Worse still, when the federal government begins assisting a private company in their censoring of speech, it's no longer a question of whether Facebook is able to use the protections of federal statutes outside the intent of congress, it's now a direct attack by the federal government on an individual's right to free speech. It's no longer Facebook limiting speech, it's now the federal government limiting speech through Facebook, a "private company", which apparently now does the bidding of the executive branch of the U.S. government. While most of us understood this has been the case for some time, this is a brazen admission by the White House.


Facebook is not entitled to the protections under § 230. They are so clearly in violation of the intent of congress it would be laughable to hear an argument to the contrary. One side of the political spectrum is OK with this. So long as it is benefitting them, they're not going to do anything about it, of course. That doesn't make it any less wrong. If it wasn't bad enough that Facebook is allowed to enjoy the protections of § 230 against the will of congress, now the executive branch is assisting them in that activity. By virtue of the executive branch assisting in the suppression of speech, and Facebook accepting this help, Americans are now having their speech censored by the executive branch itself.


These things may seem like trivial issues to some, but these are the stepping stones taken by dictators throughout history to ensure their agenda is pushed without push-back. We can see what's happening now in Cuba. Human Rights Watch shows us how dictatorships stay in power and the main tool is suppression of speech. "Detention or the threat of detention is often used to prevent people from participating in peaceful marches or meetings to discuss politics". People often joke about "Facebook Jail", a place where people are banished so that they are unable to comment or have their voice heard on the platform most frequently used today to stay connected with society. Now, our executive branch is deciding what posts should cause your voice to be smothered by Facebook. So long as the executive branch is unilaterally dictating what can or can't, what should or shouldn't be seen on Facebook, it is no longer a private company.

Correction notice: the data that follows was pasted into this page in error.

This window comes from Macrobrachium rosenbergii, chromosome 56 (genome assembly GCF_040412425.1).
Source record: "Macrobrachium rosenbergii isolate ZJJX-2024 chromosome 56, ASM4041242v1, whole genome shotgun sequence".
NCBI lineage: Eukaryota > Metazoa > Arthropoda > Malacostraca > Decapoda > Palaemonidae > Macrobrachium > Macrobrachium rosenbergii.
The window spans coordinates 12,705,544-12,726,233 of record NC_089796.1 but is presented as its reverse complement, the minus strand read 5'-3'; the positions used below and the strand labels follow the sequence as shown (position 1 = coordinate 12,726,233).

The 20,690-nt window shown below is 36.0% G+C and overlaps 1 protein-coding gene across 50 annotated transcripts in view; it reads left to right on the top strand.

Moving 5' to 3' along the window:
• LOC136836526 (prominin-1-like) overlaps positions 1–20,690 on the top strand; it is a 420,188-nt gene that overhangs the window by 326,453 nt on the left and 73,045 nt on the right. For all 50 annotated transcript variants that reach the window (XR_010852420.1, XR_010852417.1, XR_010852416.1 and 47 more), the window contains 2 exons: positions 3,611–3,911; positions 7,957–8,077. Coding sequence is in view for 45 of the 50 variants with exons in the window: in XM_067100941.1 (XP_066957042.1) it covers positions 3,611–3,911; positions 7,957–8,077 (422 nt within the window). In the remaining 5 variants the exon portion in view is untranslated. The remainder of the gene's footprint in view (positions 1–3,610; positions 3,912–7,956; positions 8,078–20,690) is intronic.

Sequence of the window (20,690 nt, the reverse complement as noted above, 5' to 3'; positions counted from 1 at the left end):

I said at the beginning of the article I used to be a fervent supporter of Facebook being allowed to do what they choose with their own private company. That doesn't change that they shouldn't be afforded the protections of § 230. But now all that has changed and they deserve neither the protections of § 230 but also require the same level of scrutiny of any government agency. They are, admittedly, a proxy for the Biden White House. Even if you're willing to sit by as Facebook supplants congress' intent under § 230 with their own, surely you understand the danger of standing by as the executive branch supplants Amendment I of the U.S. constitution with their own agenda of speech suppression.....Right? If you don't, I'll understand for you and keep pushing to have my (and your) voice heard over the objection of our executive branch, whether or not we agree with each other.









A.G. Miller is a father, husband and community member who resides in Tulsa, OK. He is an Army combat veteran, former police officer, and business owner who graduated summa cum laude with B.S. in business management and currently attends University of Tulsa College of Law where he will graduate with a J.D. in 2022.


"Rightful liberty is unobstructed action according to our will within limits drawn around us by the equal rights of others. I do not add 'within the limits of the law' because law is often but the tyrant's will, and always so when it violates the rights of the individual." -Thomas Jefferson